Cullinan is Rolls-Royce’s first SUV in 112 years – if you discount some extraordinary armoured saloon-based fighting vehicles of the World War One era and after — and it is also the company’s first-ever 4×4, a great leap forward especially if you consider that Cullinan’s system is a latest-tech, electronically controlled, highly configurable permanent all-wheel drive set-up. This is only the second new Rolls to use the all new, highly flexible “Architecture of Luxury” aluminium spaceframe introduced recently with the latest Phantom 8 limousine and earmarked for every future Rolls-Royce including the second-generation Ghost saloon, next to arrive after Cullinan.
One reason for Cullinan’s impressive overall length is its use a “three-box” layout — in effect a classic, high-riding SUV shape with a short bustle-back that both improves the Cullinan’s profile and accommodates luggage more easily. There’s a split tailgate that opens both upwards and downwards to provide both shelter on rainy days and a low loading lip.
The Cullinan’s styling is upright and quite formal, though Rolls is at pains to emphasise that the car works just as well when painted in brighter, “everyday” colours and with informal interior hardware and texture choices as it does in more formal finishes. “With other Rolls-Royces,” says designer Giles Taylor, “the occupants’ involvement with the car ends with the arrival. Cullinan takes them off-road or to the beach and waits, which makes it a more practical, less formal kind of car.”
For all its practicality, the Cullinan still exudes class-topping quality. The high, prow-like bonnet rides above a traditional, hand-polished stainless steel grille. The lights and intakes are set more deeply into the body than on a saloon, and whole car consists at the front of a system of strong vertical and horizontal lines that the designers reckon imply strength and power) but the whole thing is given a more sporty mein by the fact that the roofline drops noticeably behind the B-pillar.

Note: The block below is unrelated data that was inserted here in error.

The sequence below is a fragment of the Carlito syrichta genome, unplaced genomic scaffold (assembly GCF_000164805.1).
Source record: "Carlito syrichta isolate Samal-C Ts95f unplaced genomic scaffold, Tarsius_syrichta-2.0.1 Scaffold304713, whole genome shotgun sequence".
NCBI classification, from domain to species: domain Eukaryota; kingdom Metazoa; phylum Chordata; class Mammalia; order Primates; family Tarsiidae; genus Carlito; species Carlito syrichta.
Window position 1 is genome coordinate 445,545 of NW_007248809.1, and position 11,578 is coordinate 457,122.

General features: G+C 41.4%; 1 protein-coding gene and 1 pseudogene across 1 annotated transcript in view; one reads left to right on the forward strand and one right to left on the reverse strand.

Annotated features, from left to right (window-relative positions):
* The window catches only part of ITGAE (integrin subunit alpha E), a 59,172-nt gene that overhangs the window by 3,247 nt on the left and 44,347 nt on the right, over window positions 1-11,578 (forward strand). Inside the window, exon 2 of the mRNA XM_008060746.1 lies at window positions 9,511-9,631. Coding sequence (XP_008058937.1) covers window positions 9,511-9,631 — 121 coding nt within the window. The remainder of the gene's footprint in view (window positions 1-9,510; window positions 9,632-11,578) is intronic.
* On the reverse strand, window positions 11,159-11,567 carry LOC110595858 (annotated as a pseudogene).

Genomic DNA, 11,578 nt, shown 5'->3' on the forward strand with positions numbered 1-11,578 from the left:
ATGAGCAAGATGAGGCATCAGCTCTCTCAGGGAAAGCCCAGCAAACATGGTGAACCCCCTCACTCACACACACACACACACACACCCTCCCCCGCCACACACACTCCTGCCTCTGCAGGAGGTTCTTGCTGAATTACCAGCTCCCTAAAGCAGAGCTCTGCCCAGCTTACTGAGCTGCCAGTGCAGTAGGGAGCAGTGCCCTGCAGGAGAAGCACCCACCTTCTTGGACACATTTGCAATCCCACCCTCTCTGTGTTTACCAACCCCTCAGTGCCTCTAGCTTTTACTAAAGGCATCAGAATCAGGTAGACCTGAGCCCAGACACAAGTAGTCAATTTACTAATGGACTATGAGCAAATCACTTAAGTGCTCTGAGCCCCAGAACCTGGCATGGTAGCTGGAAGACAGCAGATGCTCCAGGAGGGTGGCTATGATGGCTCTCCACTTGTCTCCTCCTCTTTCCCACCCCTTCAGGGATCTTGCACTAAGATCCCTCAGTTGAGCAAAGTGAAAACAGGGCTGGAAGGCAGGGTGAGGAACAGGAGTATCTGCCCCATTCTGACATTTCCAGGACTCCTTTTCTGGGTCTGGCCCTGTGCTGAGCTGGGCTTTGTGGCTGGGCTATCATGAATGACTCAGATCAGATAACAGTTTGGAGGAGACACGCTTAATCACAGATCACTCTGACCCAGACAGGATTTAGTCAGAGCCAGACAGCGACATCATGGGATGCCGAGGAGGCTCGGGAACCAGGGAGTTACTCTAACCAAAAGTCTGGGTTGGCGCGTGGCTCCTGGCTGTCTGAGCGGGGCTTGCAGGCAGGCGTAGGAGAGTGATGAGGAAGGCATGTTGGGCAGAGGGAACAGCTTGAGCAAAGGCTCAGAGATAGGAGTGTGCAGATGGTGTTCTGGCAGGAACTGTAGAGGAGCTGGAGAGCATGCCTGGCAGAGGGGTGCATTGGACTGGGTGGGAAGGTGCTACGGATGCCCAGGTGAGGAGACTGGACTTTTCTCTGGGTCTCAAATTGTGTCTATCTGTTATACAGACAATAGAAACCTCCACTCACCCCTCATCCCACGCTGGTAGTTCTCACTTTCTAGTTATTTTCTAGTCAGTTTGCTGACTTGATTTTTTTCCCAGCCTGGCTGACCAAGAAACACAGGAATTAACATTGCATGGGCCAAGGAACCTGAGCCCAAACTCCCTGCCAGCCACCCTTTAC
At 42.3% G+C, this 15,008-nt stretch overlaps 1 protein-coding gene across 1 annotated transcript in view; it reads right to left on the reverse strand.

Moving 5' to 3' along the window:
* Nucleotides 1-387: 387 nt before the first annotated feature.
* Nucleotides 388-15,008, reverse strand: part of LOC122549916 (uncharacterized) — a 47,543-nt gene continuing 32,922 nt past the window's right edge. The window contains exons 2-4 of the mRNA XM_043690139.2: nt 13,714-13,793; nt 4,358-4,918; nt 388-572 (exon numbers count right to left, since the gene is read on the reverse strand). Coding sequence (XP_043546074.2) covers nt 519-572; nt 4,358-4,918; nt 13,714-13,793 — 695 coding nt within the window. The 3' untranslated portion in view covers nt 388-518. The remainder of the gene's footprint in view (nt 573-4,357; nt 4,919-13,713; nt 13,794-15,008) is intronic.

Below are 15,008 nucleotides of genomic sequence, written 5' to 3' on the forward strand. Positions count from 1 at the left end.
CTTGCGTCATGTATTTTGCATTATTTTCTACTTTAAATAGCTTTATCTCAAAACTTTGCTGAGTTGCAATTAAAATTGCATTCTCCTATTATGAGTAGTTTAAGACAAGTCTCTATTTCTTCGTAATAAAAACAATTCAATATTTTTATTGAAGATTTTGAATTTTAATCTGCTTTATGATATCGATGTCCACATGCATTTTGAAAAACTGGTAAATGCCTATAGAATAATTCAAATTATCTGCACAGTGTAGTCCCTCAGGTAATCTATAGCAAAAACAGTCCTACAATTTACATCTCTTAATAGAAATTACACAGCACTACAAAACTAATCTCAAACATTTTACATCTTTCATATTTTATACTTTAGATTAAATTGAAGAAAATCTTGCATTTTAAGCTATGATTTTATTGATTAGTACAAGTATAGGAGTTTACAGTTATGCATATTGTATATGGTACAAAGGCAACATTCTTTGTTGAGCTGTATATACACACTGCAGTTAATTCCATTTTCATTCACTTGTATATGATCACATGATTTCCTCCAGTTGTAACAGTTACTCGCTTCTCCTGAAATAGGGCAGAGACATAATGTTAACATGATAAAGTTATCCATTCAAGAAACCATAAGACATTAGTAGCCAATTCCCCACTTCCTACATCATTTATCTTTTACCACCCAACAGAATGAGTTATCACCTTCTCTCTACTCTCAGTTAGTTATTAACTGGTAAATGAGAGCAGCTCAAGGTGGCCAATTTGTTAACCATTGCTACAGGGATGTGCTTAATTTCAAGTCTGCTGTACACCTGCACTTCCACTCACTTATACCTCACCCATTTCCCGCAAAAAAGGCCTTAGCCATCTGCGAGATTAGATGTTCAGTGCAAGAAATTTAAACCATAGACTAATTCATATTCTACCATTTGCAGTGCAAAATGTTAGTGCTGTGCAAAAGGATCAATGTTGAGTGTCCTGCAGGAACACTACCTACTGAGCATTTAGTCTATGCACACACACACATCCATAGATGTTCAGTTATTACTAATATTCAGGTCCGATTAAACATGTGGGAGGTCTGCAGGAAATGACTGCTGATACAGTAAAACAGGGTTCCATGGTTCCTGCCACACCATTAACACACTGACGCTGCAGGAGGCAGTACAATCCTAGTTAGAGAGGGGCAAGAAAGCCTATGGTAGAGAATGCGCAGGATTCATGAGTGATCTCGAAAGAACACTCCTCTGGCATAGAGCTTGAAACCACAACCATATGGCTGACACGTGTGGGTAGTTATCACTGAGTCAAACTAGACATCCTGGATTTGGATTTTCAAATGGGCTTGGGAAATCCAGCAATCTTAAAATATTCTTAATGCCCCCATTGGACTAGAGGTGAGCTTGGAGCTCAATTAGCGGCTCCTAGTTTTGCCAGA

Rolls call Cullinan a three-box SUV, with a nod to the protruding rear styling of so-called D-back Rolls-Royce saloons in the 1930s. Giles Taylor praises the role of the flexible architecture in his overall Cullinan design. “It let me put wheels and roof in exactly the right places…”
Cullinan’s interior is the usual paragon of Rolls quality and style, with a hint of natural conservatism (unless you configure yours flamboyantly) and an innate simplicity about the controls and instruments.
Rolls have long protected their owners from the sensory overload that can be caused by banks of dials, screens, switches and levers. The fascia, its upper half trimmed with durable and impressive new “box grain” leather (you might find it on a Leica camera) has another material below, perhaps wood.
As you unock your Cullinan with the key, or touch its door handle, the body lowers 40mm for easy access. It rises again when you thumb the starter and the rear coach doors. Inside, there’s a flat floor, a legacy of the SUV format and the new architecture.
Despite talk of simplicity Cullinan can bristle with an impressive array of equipment that includes four- camera surround visibility, night vision, head-up display, a wifi hotspot, an alertness assistant and more. The tailgate is powered, of course, and can opens to reveal an optional “recreation module”, a superbly made container filled with tools for whatever activity you favour, from croquet to drone racing. Our demo car had a Viewing Suite, two comfortable fold-out chairs and a little table, perfect for taking outdoor cocktails or watching a point-to-point. Rolls-Royce is determined that a Cullinan will play its full part in its new owner’s lifestyle.
Rolls-Royce is expecting big things of the Cullinan.
As well as anticipating new interest in markets such as India and Russia that especially suit Cullinan’s “effortless, everywhere” message, the company expects take-up from younger, more active, outdoor-loving buyers.
As ever, Rolls people won’t talk specifics on volume but agree Cullinan is likely to become the best-selling Rolls on offer. Annual volume, currently 4000 units, could easily swell to 6000, and given that most buyers spend big on custom equipment these days, it could lift Rolls onto a new plane of profitability. For all the Cullinan’s comparative practicality, the company insists its unique qualities should not be lost. “It’s a very special car,” says Giles Taylor, “literally the most versatile pinnacle we can imagine.”
Named after the diamond in Britain’s Crown Jewels, the Cullinan will cost about $425,000.
Source Auto Car